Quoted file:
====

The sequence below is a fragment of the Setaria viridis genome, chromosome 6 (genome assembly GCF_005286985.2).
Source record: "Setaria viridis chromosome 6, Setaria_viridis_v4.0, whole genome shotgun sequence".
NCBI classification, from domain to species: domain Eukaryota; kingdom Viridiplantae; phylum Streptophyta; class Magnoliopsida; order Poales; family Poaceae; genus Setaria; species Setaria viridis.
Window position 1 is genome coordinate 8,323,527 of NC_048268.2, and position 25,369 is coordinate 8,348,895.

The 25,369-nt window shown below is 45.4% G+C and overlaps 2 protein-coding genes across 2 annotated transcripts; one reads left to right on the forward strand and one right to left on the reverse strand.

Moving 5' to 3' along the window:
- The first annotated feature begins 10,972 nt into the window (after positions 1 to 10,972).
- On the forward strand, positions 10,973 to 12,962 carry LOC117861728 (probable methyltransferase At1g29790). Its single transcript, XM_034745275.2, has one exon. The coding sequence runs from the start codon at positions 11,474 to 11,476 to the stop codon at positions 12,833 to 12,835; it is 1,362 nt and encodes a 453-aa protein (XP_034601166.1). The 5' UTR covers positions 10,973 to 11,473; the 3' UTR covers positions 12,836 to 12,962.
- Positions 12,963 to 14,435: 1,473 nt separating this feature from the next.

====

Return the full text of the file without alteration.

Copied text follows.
The sequence below is a fragment of the Setaria viridis genome, chromosome 6 (genome assembly GCF_005286985.2).
Source record: "Setaria viridis chromosome 6, Setaria_viridis_v4.0, whole genome shotgun sequence".
NCBI classification, from domain to species: domain Eukaryota; kingdom Viridiplantae; phylum Streptophyta; class Magnoliopsida; order Poales; family Poaceae; genus Setaria; species Setaria viridis.
Window position 1 is genome coordinate 8,323,527 of NC_048268.2, and position 25,369 is coordinate 8,348,895.

The 25,369-nt window shown below is 45.4% G+C and overlaps 2 protein-coding genes across 2 annotated transcripts; one reads left to right on the forward strand and one right to left on the reverse strand.

Moving 5' to 3' along the window:
- The first annotated feature begins 10,972 nt into the window (after positions 1 to 10,972).
- On the forward strand, positions 10,973 to 12,962 carry LOC117861728 (probable methyltransferase At1g29790). Its single transcript, XM_034745275.2, has one exon. The coding sequence runs from the start codon at positions 11,474 to 11,476 to the stop codon at positions 12,833 to 12,835; it is 1,362 nt and encodes a 453-aa protein (XP_034601166.1). The 5' UTR covers positions 10,973 to 11,473; the 3' UTR covers positions 12,836 to 12,962.
- Positions 12,963 to 14,435: 1,473 nt separating this feature from the next.